The Consumer Federation of America released its 2018 Consumer Complaint Survey Report recently, and Home Improvement/Construction were second only to automotive related complaints.

Headquartered in Washington, D.C., the Consumer Federation of America is an association of more than 250 non-profit consumer groups, and it annually surveys consumer agencies of all levels across the country for complaints they received the year prior. These agencies, according to the Consumer Federation of America, “provide a snapshot of the most common, fastest-growing, worst, and newest problems consumers reported in 2018.”

With just 35 agencies reporting for 2018, they represent 1,148,848 complaints between them and that does not include contacts from consumers or businesses asking for advice or information. The most complaints reported were for automotive and home improvement/construction; not an unusual finding the group implied.

“These problems often involve significant amounts of money and cause great inconvenience, so consumers are more likely to report them and seek help,” the report said.

And while it’s not unusual to see home improvement/construction at the top of the list of complaints in general, in 2018 it topped the list of worst complaints as well. This designation was not only for the financial loss consumers suffer for incomplete or shoddy work, or work that is paid for and never performed but also because “these problems can also make their homes unlivable and cause emotional distress. Problems with services and fraud were also among the top worst complaints.”

Some of the newer issues that have arisen recently for local consumer agencies and made it into the survey for 2018 include the use of social media platforms to solicit customers for products and, separately, a fraudulent mold inspector.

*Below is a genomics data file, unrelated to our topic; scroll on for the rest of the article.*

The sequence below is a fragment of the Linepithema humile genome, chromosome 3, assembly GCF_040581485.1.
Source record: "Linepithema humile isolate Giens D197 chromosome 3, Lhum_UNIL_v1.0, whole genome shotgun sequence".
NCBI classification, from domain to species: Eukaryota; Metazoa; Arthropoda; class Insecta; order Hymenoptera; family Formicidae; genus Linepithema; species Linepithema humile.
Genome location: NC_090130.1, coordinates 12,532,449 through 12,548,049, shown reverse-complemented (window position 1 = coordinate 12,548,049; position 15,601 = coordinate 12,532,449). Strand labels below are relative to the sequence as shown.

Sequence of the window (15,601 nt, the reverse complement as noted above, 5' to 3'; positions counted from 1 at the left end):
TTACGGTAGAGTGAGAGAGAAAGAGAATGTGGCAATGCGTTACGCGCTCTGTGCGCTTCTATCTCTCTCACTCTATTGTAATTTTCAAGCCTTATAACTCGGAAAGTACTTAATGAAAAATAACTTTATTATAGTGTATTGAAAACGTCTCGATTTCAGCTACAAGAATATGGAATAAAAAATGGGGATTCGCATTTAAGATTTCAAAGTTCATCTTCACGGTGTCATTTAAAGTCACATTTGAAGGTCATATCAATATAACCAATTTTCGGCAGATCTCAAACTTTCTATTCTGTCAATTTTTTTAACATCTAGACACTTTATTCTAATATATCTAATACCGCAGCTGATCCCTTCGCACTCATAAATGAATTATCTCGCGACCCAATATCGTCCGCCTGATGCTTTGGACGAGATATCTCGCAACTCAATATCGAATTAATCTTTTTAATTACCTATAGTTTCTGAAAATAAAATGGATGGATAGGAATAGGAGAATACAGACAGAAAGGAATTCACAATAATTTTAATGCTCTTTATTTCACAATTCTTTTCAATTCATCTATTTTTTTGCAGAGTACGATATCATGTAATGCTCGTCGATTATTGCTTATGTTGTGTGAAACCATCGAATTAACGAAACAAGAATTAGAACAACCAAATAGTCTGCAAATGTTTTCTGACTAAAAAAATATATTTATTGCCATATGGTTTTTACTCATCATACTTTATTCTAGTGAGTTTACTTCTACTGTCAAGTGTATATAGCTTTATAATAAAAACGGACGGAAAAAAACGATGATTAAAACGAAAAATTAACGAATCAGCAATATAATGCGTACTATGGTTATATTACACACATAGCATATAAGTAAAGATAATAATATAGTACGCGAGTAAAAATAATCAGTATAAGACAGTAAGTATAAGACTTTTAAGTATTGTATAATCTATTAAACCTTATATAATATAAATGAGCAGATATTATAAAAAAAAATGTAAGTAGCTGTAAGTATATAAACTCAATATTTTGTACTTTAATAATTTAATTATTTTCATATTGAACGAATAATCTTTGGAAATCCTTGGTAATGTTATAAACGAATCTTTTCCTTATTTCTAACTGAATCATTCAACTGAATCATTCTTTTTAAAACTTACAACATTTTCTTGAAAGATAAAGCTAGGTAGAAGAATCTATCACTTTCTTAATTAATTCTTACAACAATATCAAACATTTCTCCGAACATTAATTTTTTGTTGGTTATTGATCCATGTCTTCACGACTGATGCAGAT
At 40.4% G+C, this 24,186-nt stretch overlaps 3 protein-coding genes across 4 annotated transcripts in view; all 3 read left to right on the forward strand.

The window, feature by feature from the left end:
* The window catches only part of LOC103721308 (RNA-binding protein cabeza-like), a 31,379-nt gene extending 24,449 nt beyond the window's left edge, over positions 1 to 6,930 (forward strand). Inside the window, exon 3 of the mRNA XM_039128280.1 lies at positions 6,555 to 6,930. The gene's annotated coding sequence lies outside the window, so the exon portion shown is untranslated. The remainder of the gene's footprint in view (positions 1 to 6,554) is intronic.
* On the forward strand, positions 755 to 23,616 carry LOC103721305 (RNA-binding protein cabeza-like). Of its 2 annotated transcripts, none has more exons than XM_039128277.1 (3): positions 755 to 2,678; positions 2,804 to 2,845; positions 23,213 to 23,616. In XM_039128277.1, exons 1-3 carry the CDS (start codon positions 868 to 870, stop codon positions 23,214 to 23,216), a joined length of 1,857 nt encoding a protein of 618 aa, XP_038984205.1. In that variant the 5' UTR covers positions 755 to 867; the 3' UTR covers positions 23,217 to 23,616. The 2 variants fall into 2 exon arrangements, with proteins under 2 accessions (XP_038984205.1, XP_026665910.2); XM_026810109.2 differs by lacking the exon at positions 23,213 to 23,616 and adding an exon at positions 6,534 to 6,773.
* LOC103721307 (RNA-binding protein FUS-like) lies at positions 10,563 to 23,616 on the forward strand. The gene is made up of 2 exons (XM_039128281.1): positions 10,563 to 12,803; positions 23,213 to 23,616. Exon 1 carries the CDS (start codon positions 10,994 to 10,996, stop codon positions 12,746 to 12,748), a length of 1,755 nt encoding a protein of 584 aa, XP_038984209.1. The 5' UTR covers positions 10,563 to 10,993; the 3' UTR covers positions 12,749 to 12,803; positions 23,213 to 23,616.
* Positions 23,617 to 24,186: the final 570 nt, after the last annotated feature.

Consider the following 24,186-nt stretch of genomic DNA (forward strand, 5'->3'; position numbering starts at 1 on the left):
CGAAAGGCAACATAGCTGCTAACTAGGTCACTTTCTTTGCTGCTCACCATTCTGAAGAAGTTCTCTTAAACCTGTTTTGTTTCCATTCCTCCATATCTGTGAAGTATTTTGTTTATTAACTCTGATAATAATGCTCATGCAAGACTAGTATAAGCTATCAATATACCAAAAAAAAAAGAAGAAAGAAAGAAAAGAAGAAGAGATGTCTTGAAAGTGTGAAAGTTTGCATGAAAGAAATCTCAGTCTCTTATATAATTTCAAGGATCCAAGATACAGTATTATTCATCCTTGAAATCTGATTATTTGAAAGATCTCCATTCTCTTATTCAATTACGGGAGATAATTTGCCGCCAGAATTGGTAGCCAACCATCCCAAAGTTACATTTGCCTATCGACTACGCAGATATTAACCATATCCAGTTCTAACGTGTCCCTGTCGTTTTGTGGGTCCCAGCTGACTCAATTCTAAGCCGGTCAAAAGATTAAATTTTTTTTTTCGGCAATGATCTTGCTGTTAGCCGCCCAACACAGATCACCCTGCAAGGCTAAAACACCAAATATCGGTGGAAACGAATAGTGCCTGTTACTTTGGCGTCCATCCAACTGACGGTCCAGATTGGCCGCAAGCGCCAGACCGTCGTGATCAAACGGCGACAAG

The city, county and state consumer agencies are described by the Consumer Federation of America as “the first line of defense for consumers, righting individual wrongs, stopping abusive practices in the marketplace, and recouping people’s money or saving them from paying unjust charges.” Illustrating why the Federation feels that way are some of the stories included in the report, which are provided by the local agencies during the survey. One such example is listed under New Consumer Problems in 2018, and was for energy efficiency work financed under the PACE program in Florida.

The Hillsborough Department of Consumer and Veterans Affairs fielded several complaints about contractors selling home improvements with financing through the PACE that provides loans for projects that improve energy efficiency. The complaints of this nature, the report states, tended to be from older individuals on fixed incomes who were targeted by door-to-door salespeople and allegedly experienced false advertising, high pressure sales tactics, exorbitant charges, substandard work, and failure to start or complete the work.

Also in Florida, the Orange County Consumer Fraud Unit reported a case of a 79-year-old man who hired a contractor to repair the roofs on three houses. The contractor, whom the client had known as a child, convinced the client to make the checks out to him personally instead of the business before he “absconded with the funds, performing no work.” Now known to have been unlicensed, the contractor is facing criminal charges.

One of the survey questions asked was about new laws, regulations, or ordinances that have been enacted to better protect consumers, and those surveyed reported a variety of responses, including new consumer protections for reverse mortgages, homeowners associations, and situations where roofing contractors were acting as insurance adjusters.

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